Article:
School-Based 4-H Programming Series: Positive Youth Development (PYD) and Social Emotional Learning (SEL): How They Complement Each Other

Dina Liebowitz (white shirt) instructing 4-H youth in a shiitake mushroom making workshop at 4-H University. Photo taken 07-31-19.

Positive Youth Development (PYD) promotes building life skills, leadership, and relationships, and Social Emotional Learning (SEL) promotes knowledge, responsibility, and caring. Just as 4-H uses PYD as a framework, so schools use SEL. A whole program approach with appropriate curriculum provide the skills necessary for youth to succeed. This new 5-page publication of the UF/IFAS 4-H Youth Development Program explores the complementary relationship between PYD and SEL in a school-based program setting. Written by Vanessa Spero-Swingle.

School-Based 4-H Programming Series: Setting Schools Up for Success

Andrea Lucky instructing 4H youth in pinning insect specimens. Photo taken 01-23-17.

Success at school-based sites to form 4-H clubs and programs will depend on utilizing the developmental practices of positive youth development and incorporating a set of principles known as the Essential Elements. Youth benefit from feeling like they belong, mastering a skill, gaining independence, and exhibiting generosity. The 4-H club atmosphere provides a setting for youth to achieve lifelong skills as long as they are given the opportunity to learn them. This new 4-page publication of the UF/IFAS 4-H Youth and Development Program was written by Vanessa Spero-Swingle.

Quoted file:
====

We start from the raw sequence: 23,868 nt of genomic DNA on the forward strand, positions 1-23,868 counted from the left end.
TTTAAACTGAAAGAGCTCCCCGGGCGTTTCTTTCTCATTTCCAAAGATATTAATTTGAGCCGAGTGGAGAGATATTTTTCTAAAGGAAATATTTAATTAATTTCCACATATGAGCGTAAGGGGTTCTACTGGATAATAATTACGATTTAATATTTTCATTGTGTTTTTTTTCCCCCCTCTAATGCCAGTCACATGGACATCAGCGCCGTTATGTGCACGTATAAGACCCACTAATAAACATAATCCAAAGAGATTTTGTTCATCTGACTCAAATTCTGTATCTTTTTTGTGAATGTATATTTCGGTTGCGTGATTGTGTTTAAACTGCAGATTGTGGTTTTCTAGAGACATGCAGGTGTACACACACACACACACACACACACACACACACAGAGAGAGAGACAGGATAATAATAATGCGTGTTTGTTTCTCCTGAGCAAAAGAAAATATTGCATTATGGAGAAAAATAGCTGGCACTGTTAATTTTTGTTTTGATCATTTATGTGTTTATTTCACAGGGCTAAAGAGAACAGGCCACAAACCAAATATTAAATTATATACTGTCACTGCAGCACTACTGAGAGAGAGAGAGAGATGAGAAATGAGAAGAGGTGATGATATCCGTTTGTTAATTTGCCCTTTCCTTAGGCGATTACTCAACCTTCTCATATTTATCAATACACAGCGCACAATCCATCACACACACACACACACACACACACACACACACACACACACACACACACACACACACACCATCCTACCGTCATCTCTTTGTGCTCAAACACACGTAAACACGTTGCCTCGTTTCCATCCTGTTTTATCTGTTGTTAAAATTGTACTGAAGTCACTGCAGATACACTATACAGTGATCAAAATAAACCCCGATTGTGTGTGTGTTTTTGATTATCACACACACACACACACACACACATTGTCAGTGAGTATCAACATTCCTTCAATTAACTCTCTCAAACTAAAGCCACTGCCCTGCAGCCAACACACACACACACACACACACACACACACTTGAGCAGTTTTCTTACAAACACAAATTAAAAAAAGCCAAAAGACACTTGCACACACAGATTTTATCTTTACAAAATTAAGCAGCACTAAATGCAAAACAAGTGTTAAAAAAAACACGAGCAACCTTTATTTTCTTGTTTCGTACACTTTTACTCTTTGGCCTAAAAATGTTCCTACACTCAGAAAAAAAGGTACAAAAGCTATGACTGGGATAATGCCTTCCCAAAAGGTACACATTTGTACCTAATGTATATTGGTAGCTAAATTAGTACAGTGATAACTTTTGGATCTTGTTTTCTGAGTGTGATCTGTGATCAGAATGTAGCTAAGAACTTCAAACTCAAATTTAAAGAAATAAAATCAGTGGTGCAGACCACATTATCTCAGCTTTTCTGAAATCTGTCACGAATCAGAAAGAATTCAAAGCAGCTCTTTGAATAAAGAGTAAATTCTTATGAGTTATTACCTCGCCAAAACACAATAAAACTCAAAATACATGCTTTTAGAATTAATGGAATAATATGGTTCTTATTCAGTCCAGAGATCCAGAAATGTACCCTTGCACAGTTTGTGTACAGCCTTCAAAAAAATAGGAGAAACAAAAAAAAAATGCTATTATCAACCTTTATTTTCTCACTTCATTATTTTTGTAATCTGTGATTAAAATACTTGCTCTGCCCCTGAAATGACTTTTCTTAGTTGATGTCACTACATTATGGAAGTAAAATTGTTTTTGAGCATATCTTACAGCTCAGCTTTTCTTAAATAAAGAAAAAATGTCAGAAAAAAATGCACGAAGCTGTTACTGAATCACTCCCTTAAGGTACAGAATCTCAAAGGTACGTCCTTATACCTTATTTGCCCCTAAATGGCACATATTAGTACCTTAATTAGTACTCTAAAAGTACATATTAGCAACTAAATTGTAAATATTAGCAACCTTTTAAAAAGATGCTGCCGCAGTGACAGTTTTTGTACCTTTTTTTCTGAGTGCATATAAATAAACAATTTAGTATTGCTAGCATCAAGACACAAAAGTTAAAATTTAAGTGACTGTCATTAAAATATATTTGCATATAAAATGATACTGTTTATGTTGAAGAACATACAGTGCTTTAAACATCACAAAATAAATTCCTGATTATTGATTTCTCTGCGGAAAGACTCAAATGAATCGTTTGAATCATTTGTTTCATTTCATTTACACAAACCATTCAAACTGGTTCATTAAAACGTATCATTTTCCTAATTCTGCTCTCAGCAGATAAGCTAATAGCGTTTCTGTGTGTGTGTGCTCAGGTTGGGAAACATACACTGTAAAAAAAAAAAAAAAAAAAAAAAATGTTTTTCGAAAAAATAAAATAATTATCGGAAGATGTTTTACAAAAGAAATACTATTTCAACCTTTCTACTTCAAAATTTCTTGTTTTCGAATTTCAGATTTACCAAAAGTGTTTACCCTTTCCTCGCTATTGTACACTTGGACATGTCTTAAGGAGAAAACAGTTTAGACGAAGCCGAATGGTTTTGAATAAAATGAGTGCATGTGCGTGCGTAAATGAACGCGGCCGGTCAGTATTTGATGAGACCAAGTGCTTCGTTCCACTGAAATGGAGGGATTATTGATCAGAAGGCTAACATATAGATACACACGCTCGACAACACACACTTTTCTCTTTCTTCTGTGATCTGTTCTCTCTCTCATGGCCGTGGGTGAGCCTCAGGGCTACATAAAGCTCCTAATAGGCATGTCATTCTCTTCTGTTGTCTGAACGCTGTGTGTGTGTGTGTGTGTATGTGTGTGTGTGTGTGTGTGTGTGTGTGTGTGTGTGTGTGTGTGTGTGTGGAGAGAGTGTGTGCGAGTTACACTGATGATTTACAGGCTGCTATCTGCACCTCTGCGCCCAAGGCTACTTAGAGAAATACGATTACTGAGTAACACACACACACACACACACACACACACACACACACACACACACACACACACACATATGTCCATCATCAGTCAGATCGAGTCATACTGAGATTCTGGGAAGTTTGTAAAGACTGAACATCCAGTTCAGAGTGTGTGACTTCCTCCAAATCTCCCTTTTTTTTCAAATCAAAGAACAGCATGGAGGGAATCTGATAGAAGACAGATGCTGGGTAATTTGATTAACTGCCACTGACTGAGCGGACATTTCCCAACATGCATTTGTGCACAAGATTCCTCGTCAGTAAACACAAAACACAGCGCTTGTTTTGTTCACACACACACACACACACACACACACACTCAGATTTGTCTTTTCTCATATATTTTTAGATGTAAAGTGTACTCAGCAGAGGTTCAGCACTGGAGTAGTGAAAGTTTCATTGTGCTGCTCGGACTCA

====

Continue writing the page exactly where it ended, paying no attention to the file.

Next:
School-Based 4-H Programming Series: Designing Programs Based on Time Involvement

A 4H youth holding a baby chicken in her hands. Photo taken July of 2016.

One of the biggest factors to consider when starting a school-based program is the amount of time and level of commitment that can be provided for the 4-H program at that site. This new 5-page document discusses the degree of commitment, intensity, and Positive Youth Development (PYD) impact of the program. The most PYD-intensive program will include a model for sustainability. Sustainable programs will ultimately survive and thrive without continual supervision and daily maintenance. Written by Vanessa Spero-Swingle and published by the UF/IFAS 4-H Youth Development Program.